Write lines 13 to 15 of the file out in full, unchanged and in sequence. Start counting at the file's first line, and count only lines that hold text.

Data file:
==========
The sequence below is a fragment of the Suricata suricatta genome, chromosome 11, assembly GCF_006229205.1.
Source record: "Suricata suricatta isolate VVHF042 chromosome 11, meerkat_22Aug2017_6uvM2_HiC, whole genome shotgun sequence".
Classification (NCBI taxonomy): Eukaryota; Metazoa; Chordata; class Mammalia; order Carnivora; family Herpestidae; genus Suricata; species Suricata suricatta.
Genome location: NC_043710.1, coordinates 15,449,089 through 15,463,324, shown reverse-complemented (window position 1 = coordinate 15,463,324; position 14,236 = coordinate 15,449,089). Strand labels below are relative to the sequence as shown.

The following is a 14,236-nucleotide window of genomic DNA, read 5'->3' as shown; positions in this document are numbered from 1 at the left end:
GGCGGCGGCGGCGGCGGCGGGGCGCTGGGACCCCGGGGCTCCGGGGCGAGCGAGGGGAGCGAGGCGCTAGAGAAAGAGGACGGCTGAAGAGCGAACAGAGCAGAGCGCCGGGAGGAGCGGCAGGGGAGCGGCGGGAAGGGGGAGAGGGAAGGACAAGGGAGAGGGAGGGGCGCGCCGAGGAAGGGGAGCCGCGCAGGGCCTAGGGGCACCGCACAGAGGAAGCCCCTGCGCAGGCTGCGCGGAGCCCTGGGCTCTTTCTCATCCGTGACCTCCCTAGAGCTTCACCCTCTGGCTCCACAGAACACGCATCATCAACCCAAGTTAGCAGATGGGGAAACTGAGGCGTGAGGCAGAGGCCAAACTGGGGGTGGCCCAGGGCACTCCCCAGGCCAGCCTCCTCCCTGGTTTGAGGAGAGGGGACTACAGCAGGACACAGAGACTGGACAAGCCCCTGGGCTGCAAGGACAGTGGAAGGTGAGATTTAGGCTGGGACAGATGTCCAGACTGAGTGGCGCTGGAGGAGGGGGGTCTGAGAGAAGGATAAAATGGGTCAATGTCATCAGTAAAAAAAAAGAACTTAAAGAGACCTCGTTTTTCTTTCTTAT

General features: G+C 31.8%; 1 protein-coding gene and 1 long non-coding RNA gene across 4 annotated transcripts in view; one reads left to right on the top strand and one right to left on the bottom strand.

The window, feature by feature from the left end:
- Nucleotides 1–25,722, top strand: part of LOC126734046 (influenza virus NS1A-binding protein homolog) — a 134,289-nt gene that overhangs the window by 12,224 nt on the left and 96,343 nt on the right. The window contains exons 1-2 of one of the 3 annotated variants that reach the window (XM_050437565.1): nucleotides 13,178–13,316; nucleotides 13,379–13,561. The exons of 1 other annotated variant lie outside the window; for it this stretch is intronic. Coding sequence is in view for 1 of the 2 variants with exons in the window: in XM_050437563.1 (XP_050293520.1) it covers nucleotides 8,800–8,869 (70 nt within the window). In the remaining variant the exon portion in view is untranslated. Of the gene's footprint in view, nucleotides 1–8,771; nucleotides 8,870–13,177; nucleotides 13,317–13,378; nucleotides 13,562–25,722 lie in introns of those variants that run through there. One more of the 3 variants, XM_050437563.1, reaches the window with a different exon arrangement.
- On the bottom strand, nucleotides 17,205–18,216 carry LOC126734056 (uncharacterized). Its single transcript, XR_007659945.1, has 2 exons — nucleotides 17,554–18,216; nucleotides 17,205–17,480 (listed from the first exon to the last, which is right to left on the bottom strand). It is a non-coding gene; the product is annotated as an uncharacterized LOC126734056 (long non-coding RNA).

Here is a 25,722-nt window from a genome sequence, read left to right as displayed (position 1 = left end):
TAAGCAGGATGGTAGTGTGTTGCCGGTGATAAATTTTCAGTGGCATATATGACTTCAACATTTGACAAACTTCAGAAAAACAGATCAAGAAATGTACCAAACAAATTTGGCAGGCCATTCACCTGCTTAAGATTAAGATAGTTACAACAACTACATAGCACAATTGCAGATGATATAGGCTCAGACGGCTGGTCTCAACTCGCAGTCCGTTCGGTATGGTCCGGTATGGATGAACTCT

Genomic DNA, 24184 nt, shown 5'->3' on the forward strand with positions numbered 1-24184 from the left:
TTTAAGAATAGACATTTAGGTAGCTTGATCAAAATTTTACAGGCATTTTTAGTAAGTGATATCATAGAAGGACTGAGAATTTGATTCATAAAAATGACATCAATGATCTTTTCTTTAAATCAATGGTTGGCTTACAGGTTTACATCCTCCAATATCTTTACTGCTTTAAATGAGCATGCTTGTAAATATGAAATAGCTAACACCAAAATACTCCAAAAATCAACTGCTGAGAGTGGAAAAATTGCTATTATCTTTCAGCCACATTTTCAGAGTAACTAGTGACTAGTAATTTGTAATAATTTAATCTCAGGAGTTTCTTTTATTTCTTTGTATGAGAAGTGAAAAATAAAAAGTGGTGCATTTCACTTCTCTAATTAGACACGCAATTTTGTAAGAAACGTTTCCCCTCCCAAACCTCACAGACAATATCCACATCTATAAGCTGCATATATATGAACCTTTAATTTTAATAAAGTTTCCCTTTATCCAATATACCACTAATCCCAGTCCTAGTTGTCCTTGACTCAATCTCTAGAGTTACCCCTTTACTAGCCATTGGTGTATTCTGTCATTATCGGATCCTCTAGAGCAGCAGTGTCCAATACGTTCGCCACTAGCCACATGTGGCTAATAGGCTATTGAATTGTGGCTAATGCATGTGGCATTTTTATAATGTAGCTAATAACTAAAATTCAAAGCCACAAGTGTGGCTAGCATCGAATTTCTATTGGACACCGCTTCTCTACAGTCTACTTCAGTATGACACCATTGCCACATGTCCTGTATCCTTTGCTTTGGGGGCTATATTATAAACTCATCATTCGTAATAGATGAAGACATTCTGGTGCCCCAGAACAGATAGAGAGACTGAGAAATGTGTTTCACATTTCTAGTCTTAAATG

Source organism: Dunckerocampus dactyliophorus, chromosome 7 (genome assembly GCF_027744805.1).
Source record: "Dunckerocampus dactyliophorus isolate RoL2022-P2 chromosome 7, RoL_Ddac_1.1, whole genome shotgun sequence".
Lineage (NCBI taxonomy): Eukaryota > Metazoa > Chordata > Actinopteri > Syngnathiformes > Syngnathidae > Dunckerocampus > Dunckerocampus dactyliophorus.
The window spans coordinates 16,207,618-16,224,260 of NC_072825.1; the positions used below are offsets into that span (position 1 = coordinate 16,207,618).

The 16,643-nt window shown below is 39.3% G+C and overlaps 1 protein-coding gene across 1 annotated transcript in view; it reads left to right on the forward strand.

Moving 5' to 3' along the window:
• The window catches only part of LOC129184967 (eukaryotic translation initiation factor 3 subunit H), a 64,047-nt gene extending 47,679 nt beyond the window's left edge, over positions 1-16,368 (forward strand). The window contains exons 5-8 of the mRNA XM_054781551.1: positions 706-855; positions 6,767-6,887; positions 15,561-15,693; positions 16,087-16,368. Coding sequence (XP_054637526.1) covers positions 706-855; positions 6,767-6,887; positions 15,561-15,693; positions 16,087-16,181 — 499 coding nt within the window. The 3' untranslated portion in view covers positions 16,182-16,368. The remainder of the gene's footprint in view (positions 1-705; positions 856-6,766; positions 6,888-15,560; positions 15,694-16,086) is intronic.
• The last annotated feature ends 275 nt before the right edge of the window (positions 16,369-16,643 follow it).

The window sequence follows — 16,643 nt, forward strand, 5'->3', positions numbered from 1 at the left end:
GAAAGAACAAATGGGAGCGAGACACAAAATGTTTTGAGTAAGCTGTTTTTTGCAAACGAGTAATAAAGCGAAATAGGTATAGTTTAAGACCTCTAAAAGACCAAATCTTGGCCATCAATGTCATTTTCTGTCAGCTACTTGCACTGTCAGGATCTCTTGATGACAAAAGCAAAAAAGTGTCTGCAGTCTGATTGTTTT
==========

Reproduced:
Genomic DNA, 24184 nt, shown 5'->3' on the forward strand with positions numbered 1-24184 from the left:
TTTAAGAATAGACATTTAGGTAGCTTGATCAAAATTTTACAGGCATTTTTAGTAAGTGATATCATAGAAGGACTGAGAATTTGATTCATAAAAATGACATCAATGATCTTTTCTTTAAATCAATGGTTGGCTTACAGGTTTACATCCTCCAATATCTTTACTGCTTTAAATGAGCATGCTTGTAAATATGAAATAGCTAACACCAAAATACTCCAAAAATCAACTGCTGAGAGTGGAAAAATTGCTATTATCTTTCAGCCACATTTTCAGAGTAACTAGTGACTAGTAATTTGTAATAATTTAATCTCAGGAGTTTCTTTTATTTCTTTGTATGAGAAGTGAAAAATAAAAAGTGGTGCATTTCACTTCTCTAATTAGACACGCAATTTTGTAAGAAACGTTTCCCCTCCCAAACCTCACAGACAATATCCACATCTATAAGCTGCATATATATGAACCTTTAATTTTAATAAAGTTTCCCTTTATCCAATATACCACTAATCCCAGTCCTAGTTGTCCTTGACTCAATCTCTAGAGTTACCCCTTTACTAGCCATTGGTGTATTCTGTCATTATCGGATCCTCTAGAGCAGCAGTGTCCAATACGTTCGCCACTAGCCACATGTGGCTAATAGGCTATTGAATTGTGGCTAATGCATGTGGCATTTTTATAATGTAGCTAATAACTAAAATTCAAAGCCACAAGTGTGGCTAGCATCGAATTTCTATTGGACACCGCTTCTCTACAGTCTACTTCAGTATGACACCATTGCCACATGTCCTGTATCCTTTGCTTTGGGGGCTATATTATAAACTCATCATTCGTAATAGATGAAGACATTCTGGTGCCCCAGAACAGATAGAGAGACTGAGAAATGTGTTTCACATTTCTAGTCTTAAATG

Source organism: Dunckerocampus dactyliophorus, chromosome 7 (genome assembly GCF_027744805.1).